Transportation these days is, for me, a scarce commodity. From the line in “A Streetcar Named Desire,” I depend on the generosity of friends (and cousins).
The Grozis’ and the McFarland’s are the greatest to provide a carriage ride for me, the wheelchair and the handicap sticker to the designated event – and more than once to retrieve a lost slipper. (The zebra truck, our only vehicle now, is a one man operation that often smells like a skunk or conceals a homeless reptile or a cache of Twinkie wrappers.)
Clearly my outside ventures are limited for one reason or another.
So, when Bea Grigo announced that Sarah Circle at our church had invited Charles (Charlie) Brown to talk to us about aspects of St. Charles history seen through his eyes that road trip became a priority. Not to mention that I was listed as co-hostess, which meant gathering the traditional yummy dessert buffet and charming table décor.
Please note that Barb Traver did everything, and Sylvia Wennlund made the coffee. I did provide a scrawny yet charming potted plant. The meeting was almost mandatory at that point, and the program was as rewarding as anticipated.
Mr. Brown identified himself by giving his birthdate, which established his credibility (old enough to have been there and hearty enough to remember). Then he added to his identity by framing his long time association with the Klick and Worthley Pharmacy, which was on West Main Street. Many of us began to nod and smile at that point.
The format was question and answer with questions from those brought up in town and many who were brought up and lived elsewhere, which made for some thought-provoking questions.
He described Pottawatomie Park and the swimming pool and the amenities, such as the baseball diamond, which were brought about by the WPA.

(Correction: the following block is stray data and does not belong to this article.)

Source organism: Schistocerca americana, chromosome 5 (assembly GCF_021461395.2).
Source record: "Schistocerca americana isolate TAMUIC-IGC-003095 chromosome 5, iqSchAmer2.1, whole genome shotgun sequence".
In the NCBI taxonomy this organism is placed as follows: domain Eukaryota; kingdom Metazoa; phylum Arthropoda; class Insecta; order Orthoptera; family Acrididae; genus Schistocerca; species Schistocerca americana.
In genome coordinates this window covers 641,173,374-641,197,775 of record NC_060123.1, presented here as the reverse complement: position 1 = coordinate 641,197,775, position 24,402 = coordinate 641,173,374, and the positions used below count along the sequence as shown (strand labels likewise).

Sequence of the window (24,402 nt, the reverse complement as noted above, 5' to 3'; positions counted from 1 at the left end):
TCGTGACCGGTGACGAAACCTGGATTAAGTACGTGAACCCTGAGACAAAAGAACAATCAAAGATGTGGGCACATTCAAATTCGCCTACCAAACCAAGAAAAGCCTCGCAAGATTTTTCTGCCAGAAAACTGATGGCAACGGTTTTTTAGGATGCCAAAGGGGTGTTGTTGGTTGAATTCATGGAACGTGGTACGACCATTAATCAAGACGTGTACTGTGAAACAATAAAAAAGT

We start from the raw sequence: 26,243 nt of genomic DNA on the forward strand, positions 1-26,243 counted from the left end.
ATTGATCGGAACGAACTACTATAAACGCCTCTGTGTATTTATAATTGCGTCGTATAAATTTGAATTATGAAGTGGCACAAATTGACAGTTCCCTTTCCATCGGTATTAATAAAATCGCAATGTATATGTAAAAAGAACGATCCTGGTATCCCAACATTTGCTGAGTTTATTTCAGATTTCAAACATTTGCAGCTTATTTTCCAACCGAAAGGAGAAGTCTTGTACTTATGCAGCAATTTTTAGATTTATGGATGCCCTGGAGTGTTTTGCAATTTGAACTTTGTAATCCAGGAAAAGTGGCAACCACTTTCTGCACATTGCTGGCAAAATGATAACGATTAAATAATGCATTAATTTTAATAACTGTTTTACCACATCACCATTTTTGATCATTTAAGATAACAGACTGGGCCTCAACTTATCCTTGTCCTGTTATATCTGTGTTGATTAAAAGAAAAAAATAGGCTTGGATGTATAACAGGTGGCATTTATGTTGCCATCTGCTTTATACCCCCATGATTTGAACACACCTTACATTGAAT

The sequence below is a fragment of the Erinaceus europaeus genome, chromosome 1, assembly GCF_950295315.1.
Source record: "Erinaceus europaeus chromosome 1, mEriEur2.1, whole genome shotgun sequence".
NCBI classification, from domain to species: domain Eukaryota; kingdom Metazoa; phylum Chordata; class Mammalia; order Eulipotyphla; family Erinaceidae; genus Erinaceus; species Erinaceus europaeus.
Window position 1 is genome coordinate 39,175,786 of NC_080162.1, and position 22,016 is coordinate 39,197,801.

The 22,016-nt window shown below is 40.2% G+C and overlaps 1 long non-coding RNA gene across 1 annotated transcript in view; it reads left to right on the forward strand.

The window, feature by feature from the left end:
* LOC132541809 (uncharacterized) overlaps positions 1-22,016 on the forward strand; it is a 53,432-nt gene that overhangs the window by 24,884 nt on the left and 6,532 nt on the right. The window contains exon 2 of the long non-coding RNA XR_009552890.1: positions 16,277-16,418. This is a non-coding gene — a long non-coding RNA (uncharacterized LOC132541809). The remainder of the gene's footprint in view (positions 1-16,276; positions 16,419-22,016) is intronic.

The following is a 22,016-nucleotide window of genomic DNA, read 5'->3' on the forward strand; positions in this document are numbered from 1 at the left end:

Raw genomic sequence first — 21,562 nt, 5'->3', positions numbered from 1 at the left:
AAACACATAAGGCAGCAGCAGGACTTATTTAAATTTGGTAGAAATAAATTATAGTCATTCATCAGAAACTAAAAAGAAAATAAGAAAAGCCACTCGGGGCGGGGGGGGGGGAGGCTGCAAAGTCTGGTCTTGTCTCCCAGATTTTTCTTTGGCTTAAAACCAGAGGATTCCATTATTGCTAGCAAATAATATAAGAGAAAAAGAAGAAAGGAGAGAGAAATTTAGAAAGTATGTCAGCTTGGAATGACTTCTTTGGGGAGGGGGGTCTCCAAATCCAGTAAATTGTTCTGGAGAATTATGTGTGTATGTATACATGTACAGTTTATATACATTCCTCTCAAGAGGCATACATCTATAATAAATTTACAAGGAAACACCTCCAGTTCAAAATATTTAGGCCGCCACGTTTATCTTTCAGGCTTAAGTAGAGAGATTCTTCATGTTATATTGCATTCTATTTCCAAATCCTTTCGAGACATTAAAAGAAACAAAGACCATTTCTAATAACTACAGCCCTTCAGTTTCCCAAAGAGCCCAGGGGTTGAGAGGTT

One questioner asked if it was true that, at one time, there had been a sign meant to exclude certain groups. Yes, indeed.
I ratified his recall with my own recall, and how abhorrent that and other prejudices would seem today. Hopefully this sense of how our town has matured in the context of social issues is a strong factor in how we feel distinguished as a good place to live!
Here’s a few more teasers from Charlie for your memory bank. Remember “Heck” Johnson who collected Fox River clam shells?
Recall when the police department was led by “Skinny” Covalsky and all the policemen knew your name – and vice versa? When the fire department was all volunteers who were summoned by the siren? The abundance of farms close to town and the Saturdays when the farmers came to town?
An inquiry that a lifelong resident probably took for granted – Little Woods School, Little Woods Store, etc. Was there a family named “Little” (as in Leroy Oakes) or was there a small forest in the area? Perhaps Laura Ingalls Wilder had an influence?
What do you remember; what is your question? Think about it.
Talk to Charles Brown or the historical society, which, of course, used to be a Texaco Station where gas was pumped by a guy who checked the oil and washed the windshield.
• Joan Arteberry is a longtime resident of St. Charles. Her columns are featured in the Kane County Chronicle’s Neighbors section every other Friday. Write to her at firstname.lastname@example.org.